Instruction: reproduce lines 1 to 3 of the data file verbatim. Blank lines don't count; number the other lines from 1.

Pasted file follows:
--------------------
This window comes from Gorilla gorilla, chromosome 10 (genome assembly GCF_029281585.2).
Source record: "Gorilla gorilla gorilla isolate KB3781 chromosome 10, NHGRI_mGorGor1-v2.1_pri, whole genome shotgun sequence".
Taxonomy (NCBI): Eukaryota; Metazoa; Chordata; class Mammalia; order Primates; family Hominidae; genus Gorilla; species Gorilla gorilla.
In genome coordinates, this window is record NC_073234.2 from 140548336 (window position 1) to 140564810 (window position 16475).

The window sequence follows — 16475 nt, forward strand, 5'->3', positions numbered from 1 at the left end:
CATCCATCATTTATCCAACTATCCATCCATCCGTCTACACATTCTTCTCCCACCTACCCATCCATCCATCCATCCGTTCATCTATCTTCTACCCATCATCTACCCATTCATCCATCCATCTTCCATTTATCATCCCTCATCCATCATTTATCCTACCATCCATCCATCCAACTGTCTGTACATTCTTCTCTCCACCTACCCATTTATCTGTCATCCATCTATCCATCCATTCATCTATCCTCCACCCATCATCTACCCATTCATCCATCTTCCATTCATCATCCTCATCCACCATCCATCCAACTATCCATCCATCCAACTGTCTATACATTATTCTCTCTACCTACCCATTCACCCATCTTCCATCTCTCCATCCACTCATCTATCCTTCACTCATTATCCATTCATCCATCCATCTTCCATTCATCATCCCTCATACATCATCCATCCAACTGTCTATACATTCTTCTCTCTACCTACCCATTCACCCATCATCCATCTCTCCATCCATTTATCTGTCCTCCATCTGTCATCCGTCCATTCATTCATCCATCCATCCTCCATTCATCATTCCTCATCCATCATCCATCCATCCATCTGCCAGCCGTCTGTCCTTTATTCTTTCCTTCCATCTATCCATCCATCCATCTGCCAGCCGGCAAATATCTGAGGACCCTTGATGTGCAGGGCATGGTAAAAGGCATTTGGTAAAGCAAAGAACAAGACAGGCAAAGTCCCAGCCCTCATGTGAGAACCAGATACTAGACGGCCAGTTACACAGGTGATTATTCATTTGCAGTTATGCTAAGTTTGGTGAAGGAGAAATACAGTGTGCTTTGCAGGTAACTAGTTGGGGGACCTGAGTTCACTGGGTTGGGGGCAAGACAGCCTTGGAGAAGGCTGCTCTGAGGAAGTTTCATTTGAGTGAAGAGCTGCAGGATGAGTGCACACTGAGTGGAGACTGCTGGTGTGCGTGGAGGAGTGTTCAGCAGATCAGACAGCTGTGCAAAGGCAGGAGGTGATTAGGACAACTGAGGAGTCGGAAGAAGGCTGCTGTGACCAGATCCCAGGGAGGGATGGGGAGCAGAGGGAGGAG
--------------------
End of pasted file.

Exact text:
This window comes from Gorilla gorilla, chromosome 10 (genome assembly GCF_029281585.2).
Source record: "Gorilla gorilla gorilla isolate KB3781 chromosome 10, NHGRI_mGorGor1-v2.1_pri, whole genome shotgun sequence".
Taxonomy (NCBI): Eukaryota; Metazoa; Chordata; class Mammalia; order Primates; family Hominidae; genus Gorilla; species Gorilla gorilla.